4. Construct an RF voltmeter by sticking a silicon diode, such as 1N914 into the antenna socket. Connect a sensitive DC voltmeter between the diode and ground.
5. Push the SEND switch on the TS850 and adjust VR8 and VR9 for minimum indication on the voltmeter.
6. Make sure that BOTH of these controls are going through minimums. It is possible to get so far off on VR8, that VR9 has no effect.
7. Check that LSB is ok also.
8. For the best final measurement, take a piece of insulated wire, bare one end, and stick that end into the antenna socket of the 850. Bring the insulated wire NEAR the receive antenna connection of a second receiver tuned to the carrier frequency, and make fine adjustments to the null, with the POWER control set at MAX. Of course, do not connect the second receiver directly, in case your hand slips while you are making the adjustment! I just wrap the insulated wire around the center pin of a PL-259 connected to the second receiver.
Receiver is dead - no audio comes out - except on FM. Seems to work okay on transmit (added September 2002).
I had a friend send me his radio with this symptom. I noticed when I turned the radio on, there was an oscillation that I could hear coming from the RF board. I found it on a bunch of signals - and measured it around 11 kHz. I looked at the 3rd mixer of the receiver (which is on the IF board) and saw the 455 kHz signal going into it just fine - and nothing coming out of it. You could inject an audio signal there if you wanted to see if the audio chain was working okay. I also didn't see anything going into the mixer.
My attention shifted back to the front end - where I saw all of the strange oscillations. I looked for the signal coming into the first mixer - which is a pretty high frequency from the LO1 signal - buffered by Q28. I couldn't find it. I checked the two diodes that steer the output of Q28 to either the receiver or the transmitter - and saw it working FB for the transmit condition, but not so good for the receive condition. The bias for the diode comes from the signal RXB - which should be around 8 volts when in receive. It wasn't. This is generated on the IF board on one of those little modules that stand vertical on the board. Without this voltage - there is no way the receiver is going to work. I could jumper the RXB signal to 8 volts and make the oscillation go away. My next step is to see if doing this makes the receiver function again. I will probably replace the components on the little pc board to fix the problem as Kenwood probably wants too much money for the replacement board. Three is only about 10 components on the board - and they should be cheap to replace from DigiKey or Mouser.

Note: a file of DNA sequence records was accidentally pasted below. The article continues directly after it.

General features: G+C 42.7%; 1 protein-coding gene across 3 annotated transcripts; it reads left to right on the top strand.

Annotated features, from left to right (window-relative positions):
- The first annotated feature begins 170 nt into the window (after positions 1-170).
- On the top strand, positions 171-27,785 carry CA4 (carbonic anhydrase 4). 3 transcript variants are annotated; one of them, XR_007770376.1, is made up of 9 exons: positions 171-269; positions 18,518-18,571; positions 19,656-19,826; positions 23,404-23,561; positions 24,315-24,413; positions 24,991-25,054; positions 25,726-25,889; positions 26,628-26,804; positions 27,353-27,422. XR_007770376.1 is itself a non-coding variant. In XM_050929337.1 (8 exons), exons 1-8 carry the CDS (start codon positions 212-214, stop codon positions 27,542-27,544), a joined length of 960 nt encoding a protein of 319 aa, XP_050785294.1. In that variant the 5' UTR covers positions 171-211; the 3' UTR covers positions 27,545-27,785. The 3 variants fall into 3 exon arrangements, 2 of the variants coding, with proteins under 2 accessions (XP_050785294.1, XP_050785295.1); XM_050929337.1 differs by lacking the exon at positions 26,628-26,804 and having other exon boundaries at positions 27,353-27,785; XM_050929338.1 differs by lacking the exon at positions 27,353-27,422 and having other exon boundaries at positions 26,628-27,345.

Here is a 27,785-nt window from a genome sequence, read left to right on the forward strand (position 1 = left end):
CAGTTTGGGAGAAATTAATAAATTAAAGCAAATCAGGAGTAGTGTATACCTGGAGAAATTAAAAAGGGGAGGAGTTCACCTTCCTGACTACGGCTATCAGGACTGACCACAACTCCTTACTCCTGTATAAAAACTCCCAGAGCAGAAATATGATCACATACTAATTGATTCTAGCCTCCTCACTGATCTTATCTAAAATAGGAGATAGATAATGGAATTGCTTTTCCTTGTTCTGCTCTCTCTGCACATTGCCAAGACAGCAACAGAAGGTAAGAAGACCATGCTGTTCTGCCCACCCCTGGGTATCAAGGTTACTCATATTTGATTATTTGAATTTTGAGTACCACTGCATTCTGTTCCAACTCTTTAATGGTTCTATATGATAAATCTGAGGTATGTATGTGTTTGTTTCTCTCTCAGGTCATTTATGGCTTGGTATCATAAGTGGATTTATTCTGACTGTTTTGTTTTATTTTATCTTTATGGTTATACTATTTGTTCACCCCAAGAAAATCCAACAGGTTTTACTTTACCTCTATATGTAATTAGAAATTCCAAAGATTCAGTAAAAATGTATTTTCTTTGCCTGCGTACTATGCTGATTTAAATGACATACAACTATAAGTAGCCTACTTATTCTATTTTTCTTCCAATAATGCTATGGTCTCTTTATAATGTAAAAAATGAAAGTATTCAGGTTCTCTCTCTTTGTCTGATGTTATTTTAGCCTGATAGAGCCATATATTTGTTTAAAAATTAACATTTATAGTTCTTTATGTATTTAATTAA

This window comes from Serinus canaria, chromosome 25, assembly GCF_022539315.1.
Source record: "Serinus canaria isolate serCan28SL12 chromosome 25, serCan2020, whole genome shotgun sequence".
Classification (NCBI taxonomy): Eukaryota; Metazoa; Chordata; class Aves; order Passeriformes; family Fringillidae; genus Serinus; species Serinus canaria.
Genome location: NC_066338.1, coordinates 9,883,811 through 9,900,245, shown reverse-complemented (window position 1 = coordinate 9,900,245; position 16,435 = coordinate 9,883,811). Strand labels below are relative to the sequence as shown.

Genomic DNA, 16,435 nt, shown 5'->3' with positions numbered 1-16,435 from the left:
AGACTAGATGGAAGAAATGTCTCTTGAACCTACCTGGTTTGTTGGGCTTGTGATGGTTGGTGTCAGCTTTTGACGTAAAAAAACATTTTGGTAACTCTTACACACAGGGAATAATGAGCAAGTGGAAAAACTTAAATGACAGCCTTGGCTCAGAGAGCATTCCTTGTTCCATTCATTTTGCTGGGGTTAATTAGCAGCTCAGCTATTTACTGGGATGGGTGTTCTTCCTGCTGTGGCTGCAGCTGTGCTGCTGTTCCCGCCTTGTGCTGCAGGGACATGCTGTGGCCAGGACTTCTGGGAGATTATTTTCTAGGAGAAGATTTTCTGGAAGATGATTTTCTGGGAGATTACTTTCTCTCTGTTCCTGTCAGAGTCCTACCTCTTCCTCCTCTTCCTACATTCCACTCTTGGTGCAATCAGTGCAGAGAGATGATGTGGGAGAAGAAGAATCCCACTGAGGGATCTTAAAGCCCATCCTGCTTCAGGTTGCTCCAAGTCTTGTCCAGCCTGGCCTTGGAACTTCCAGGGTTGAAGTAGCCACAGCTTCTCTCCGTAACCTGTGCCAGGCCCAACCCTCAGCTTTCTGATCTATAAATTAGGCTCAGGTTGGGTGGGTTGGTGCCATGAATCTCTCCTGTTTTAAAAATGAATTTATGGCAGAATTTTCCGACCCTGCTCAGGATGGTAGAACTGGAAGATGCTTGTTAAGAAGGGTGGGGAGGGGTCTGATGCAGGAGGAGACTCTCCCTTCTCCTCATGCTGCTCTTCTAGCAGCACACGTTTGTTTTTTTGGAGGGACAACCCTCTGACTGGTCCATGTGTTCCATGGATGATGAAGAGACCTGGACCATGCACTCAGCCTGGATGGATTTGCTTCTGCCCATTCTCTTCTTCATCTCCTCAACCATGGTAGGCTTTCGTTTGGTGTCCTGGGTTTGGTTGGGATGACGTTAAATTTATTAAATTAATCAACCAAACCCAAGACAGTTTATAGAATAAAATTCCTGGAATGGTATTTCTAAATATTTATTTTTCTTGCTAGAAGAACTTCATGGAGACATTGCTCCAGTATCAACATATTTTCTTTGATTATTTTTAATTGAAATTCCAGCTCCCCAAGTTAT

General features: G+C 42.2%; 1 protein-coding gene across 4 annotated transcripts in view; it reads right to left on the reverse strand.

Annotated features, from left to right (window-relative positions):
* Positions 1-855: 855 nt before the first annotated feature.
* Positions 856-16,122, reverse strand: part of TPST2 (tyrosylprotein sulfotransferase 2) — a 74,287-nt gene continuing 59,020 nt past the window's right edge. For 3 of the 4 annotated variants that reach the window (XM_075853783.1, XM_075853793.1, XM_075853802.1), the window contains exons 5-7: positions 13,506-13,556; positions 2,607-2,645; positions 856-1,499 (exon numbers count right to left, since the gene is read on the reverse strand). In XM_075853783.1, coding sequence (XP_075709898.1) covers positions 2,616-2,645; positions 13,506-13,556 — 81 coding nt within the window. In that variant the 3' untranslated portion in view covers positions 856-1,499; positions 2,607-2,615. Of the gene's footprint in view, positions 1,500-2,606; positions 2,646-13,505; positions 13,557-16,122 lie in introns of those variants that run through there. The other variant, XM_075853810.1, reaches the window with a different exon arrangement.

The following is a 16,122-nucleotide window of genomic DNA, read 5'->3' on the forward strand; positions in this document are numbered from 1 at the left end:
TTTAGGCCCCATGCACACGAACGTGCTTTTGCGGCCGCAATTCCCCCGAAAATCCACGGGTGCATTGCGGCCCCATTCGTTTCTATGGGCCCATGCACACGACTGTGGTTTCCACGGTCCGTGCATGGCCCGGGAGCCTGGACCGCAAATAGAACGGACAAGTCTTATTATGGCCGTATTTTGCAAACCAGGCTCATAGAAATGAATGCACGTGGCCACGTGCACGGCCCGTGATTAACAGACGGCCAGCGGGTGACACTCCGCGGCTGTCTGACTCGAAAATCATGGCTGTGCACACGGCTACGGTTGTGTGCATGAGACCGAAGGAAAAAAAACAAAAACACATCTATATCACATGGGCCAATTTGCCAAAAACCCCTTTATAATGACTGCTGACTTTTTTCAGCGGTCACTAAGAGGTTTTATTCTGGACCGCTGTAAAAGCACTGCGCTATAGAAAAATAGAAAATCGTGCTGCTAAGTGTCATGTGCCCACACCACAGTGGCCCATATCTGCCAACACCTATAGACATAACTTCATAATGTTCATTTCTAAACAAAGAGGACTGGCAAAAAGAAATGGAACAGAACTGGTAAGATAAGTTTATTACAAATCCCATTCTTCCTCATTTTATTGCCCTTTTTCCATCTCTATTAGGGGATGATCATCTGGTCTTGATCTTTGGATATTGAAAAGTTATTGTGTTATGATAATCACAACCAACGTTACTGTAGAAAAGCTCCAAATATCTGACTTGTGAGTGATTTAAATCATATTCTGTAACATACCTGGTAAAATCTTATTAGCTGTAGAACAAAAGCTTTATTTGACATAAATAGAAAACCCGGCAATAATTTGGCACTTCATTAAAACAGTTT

Well, it turns out the little board is probably okay. I found that the problem was the TXB signal was not going all the way to ground when in receive - which kept the RXB signal from turning on all of the way. If I grounded the TXB signal, the receiver came to life. I removed the module - and found that both RXB and TXB were at ground. However, if I pulled RXB up to 8 volts, TXB came up to about two volts... NOT GOOD! There is obviously something leaking RXB voltage over to the TXB signal. My next step is to try and find where the leakage is taking place. Probably a diode somewhere has turned into a short circuit.
I swapped RF and IF boards with a good radio and isolated the failure to the RF board.
I checked all of the diodes on the RF board with a meter. There were a few that had funny readings, but they were the same as my good RF board. I started removing various inductors and resistors to isolate the TXB and RXB signals and eventually found that removing the series inductor (L5) that biases D3 during receive stopped the leakage.
This narrowed it down to either D3 or D31 (the path back to TXB) - and it was D31 that was bad (RLS135).
Hope this information was useful. You can reach me at email@example.com if you had any additions.
73 Tree N6TR / K7RAT